Why is C Sharp Minor rarely used by anything else other than the Piano?

Music Fans Asked by cmp on July 21, 2020

Apparently C Sharp Minor is unheard of outside of the piano. Only two hugely successful symphonies have been made in this key. I was spurred on by Beethoven’s astonishing Moonlight Sonata and was surprised to see how left out this key is.

Even Johannes Brahms still felt the need to rewrite his C-sharp minor piano quartet in C minor


That’s saying something, the King even altering a masterpiece.

I have never understood why some keys are more challenging for professionals. I did once read that sharps are better than flats for amateurs but these professional orchestras are not amateurs.

I’m doubt this is the case, however. What could be the reason that this key is not suited for anything other than the piano?

2 Answers

C-sharp minor is not a particularly rare key.

If we take the Wikipedia page Compositions by Key, count the compositions linked and turn this into a table we get the following:
(Note: this data is probably wildly inaccurate. If you can provide a link to better statistical data, please do so in a comment.)

sharps/ key     #       key     #       key     #       key     #
0       C       201                     Am      91  
1       F       127     G       119     Dm      130     Em      83
2       Bb      146     D       196     Gm      94      Bm      54
3       Eb      166     A       111     Cm      117     F#m     24
4       Ab      49      E       55      Fm      58      C#m     37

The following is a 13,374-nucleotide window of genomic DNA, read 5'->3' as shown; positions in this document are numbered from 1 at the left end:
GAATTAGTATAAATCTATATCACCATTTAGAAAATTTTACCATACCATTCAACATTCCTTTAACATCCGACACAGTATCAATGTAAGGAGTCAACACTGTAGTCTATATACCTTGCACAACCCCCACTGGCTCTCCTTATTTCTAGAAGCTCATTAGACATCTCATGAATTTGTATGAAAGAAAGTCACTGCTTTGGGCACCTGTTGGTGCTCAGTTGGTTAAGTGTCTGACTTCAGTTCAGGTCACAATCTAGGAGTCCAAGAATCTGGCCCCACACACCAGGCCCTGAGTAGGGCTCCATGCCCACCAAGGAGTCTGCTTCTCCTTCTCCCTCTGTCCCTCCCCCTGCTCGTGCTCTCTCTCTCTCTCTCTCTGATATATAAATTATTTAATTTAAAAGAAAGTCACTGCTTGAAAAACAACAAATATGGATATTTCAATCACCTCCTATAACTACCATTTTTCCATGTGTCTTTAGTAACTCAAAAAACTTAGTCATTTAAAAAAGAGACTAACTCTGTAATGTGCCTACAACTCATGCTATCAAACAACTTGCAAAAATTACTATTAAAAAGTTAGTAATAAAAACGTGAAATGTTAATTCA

5       Db      27      B       17      Bbm     24      G#m     7
6       Gb      9       F#      20      Ebm     18      D#m     3
7                       C#      4       Abm     5

The number of works in each key drops sharply as the number of sharps or flats increases above three. If one were to take only 18th century works this trend would be even more extreme. C-sharp minor is actually slightly better represented than one would expect, possibly because it was a popular key for piano works. But there is nothing special about C-sharp minor that would make it harder for other instruments.

Another interesting observation is that in major key compositions are roughly equally divided between sharps and flats. In minor keys composers strongly prefer flat keys.

Answered by PiedPiper on July 21, 2020

A quick check found Beethoven's String Quartet, (op. 131) as well as a Sinfonia by Joseph Martin Kraus (VB 140), both without piano.

Sharps are less problematic for amateur string players than flats and four accidentals in a key signature are far from uncommon, so these are unlikely reasons for the key you observe as underrepresented.

Answered by guidot on July 21, 2020

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